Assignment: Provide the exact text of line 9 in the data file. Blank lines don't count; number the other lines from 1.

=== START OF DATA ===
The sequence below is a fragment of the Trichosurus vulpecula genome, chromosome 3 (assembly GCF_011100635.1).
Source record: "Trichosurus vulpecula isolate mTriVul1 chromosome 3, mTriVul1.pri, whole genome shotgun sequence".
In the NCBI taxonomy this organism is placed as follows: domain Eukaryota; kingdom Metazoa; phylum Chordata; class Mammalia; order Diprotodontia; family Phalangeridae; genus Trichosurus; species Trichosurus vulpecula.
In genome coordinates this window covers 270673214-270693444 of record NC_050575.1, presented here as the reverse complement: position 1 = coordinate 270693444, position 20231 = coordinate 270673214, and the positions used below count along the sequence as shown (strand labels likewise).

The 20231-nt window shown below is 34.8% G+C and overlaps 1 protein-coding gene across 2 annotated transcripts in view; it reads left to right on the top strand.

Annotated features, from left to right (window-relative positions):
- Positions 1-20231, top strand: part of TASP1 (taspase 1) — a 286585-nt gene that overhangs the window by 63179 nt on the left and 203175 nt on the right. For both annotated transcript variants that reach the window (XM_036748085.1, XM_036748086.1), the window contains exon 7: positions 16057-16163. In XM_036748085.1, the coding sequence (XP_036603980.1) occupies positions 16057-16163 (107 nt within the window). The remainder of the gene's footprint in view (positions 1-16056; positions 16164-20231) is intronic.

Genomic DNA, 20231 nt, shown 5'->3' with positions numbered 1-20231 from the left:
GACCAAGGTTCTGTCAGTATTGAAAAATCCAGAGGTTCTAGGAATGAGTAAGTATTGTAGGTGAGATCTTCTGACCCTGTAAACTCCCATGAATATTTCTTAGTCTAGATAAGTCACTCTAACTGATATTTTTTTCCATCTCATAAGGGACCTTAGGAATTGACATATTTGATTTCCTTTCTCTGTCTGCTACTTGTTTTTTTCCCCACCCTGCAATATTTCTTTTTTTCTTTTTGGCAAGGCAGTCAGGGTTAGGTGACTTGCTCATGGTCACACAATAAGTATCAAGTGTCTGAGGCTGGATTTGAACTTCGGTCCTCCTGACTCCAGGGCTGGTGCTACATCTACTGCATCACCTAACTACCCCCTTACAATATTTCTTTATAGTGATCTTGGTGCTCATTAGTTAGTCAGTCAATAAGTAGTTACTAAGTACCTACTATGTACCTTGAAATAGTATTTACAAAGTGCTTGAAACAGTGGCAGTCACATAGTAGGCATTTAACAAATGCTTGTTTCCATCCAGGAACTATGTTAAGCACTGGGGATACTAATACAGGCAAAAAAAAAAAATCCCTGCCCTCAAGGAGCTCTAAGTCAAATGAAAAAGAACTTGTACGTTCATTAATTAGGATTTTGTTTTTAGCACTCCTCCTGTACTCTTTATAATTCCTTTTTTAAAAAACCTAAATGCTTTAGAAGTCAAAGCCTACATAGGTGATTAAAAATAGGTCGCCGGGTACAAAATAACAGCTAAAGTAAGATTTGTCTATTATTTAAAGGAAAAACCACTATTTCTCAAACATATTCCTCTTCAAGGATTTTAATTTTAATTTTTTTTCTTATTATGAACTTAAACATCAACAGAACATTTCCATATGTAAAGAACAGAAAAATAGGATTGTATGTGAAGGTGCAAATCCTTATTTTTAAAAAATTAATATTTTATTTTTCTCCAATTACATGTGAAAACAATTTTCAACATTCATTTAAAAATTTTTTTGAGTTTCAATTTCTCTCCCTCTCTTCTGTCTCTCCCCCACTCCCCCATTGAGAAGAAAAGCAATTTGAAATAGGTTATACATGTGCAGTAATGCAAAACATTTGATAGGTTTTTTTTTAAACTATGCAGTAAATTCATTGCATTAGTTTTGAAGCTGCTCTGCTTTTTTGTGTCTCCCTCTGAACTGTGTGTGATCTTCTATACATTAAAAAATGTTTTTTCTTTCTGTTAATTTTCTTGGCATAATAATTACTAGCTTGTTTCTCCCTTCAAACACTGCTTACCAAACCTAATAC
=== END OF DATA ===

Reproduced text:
GACCAAGGTTCTGTCAGTATTGAAAAATCCAGAGGTTCTAGGAATGAGTAAGTATTGTAGGTGAGATCTTCTGACCCTGTAAACTCCCATGAATATTTCTTAGTCTAGATAAGTCACTCTAACTGATATTTTTTTCCATCTCATAAGGGACCTTAGGAATTGACATATTTGATTTCCTTTCTCTGTCTGCTACTTGTTTTTTTCCCCACCCTGCAATATTTCTTTTTTTCTTTTTGGCAAGGCAGTCAGGGTTAGGTGACTTGCTCATGGTCACACAATAAGTATCAAGTGTCTGAGGCTGGATTTGAACTTCGGTCCTCCTGACTCCAGGGCTGGTGCTACATCTACTGCATCACCTAACTACCCCCTTACAATATTTCTTTATAGTGATCTTGGTGCTCATTAGTTAGTCAGTCAATAAGTAGTTACTAAGTACCTACTATGTACCTTGAAATAGTATTTACAAAGTGCTTGAAACAGTGGCAGTCACATAGTAGGCATTTAACAAATGCTTGTTTCCATCCAGGAACTATGTTAAGCACTGGGGATACTAATACAGGCAAAAAAAAAAAATCCCTGCCCTCAAGGAGCTCTAAGTCAAATGAAAAAGAACTTGTACGTTCATTAATTAGGATTTTGTTTTTAGCACTCCTCCTGTACTCTTTATAATTCCTTTTTTAAAAAACCTAAATGCTTTAGAAGTCAAAGCCTACATAGGTGATTAAAAATAGGTCGCCGGGTACAAAATAACAGCTAAAGTAAGATTTGTCTATTATTTAAAGGAAAAACCACTATTTCTCAAACATATTCCTCTTCAAGGATTTTAATTTTAATTTTTTTTCTTATTATGAACTTAAACATCAACAGAACATTTCCATATGTAAAGAACAGAAAAATAGGATTGTATGTGAAGGTGCAAATCCTTATTTTTAAAAAATTAATATTTTATTTTTCTCCAATTACATGTGAAAACAATTTTCAACATTCATTTAAAAATTTTTTTGAGTTTCAATTTCTCTCCCTCTCTTCTGTCTCTCCCCCACTCCCCCATTGAGAAGAAAAGCAATTTGAAATAGGTTATACATGTGCAGTAATGCAAAACATTTGATAGGTTTTTTTTTAAACTATGCAGTAAATTCATTGCATTAGTTTTGAAGCTGCTCTGCTTTTTTGTGTCTCCCTCTGAACTGTGTGTGATCTTCTATACATTAAAAAATGTTTTTTCTTTCTGTTAATTTTCTTGGCATAATAATTACTAGCTTGTTTCTCCCTTCAAACACTGCTTACCAAACCTAATAC